Growers flock to Copenhagen for X-rays, waterjets

Aslak Berge

After several years of high-salmon prices, fish farmer cash holdings and budgets have swollen. Fish processing outfits, too, await new winnings.

“The demand is still high for new tech that can lift production up efficiency-wise,” Marel’s Scandinavia head of sales, Aasmund Haga, told SalmonBusiness.

Aasmund Haga

Seafood heads
In all, some 420 guests came to Marel’s Salmon Showhow, the company’s annual tradeshow and conference at one of its own Copenhagen locations. As they pressed their way through the showroom, SalmonBusiness spotted process company bosses and the directors of outfits like Leroy Seafood Group, Arnarlax, Austevoll Seafood, KB Food, New Zealand King Salmon, Bakkafrost, Hofseth, Marine Harvest and Labeyrie.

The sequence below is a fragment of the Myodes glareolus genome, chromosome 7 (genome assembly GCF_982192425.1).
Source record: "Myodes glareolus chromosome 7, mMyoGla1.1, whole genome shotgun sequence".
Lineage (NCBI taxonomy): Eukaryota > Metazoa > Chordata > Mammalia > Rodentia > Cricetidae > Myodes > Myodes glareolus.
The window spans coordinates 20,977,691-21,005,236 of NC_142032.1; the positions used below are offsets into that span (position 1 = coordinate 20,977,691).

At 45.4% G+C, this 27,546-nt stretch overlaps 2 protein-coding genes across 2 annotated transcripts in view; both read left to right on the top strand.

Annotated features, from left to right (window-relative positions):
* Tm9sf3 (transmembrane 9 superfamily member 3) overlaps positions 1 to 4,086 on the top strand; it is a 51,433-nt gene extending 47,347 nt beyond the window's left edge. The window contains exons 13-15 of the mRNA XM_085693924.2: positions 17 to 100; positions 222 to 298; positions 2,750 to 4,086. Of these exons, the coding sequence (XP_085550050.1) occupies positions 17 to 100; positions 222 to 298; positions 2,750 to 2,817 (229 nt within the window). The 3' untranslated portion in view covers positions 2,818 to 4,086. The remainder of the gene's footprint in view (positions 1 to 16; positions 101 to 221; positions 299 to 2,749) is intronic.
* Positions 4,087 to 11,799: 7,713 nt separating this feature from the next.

As with other industries, digitalization and robotization is high up on the agenda. Both of these have been Icelandic Marel’s long-time focus areas.

“There’s been a development. The salmon industry has been innovative for many years,” Haga said.

X-rays and waterjets
Has there been a brain drain into robotization from classical mechanical solutions?

“The development of new technology is high up there for us. That’s what we have to do if we want to still be here tomorrow,” Haga said, adding, “Demand is highly dependent on swings in the salmon price.”

Haga said Marel’s seeing special interest in vision and x-ray tech, along with waterjet cutters for salmon, a technology already seen in the whitefish fishery.

“X-rays are used to find the bones. Waterjets are used to angle the cut. Knives make straight cuts,” he explained. All of these are used to increase a salmon’s saleable value.


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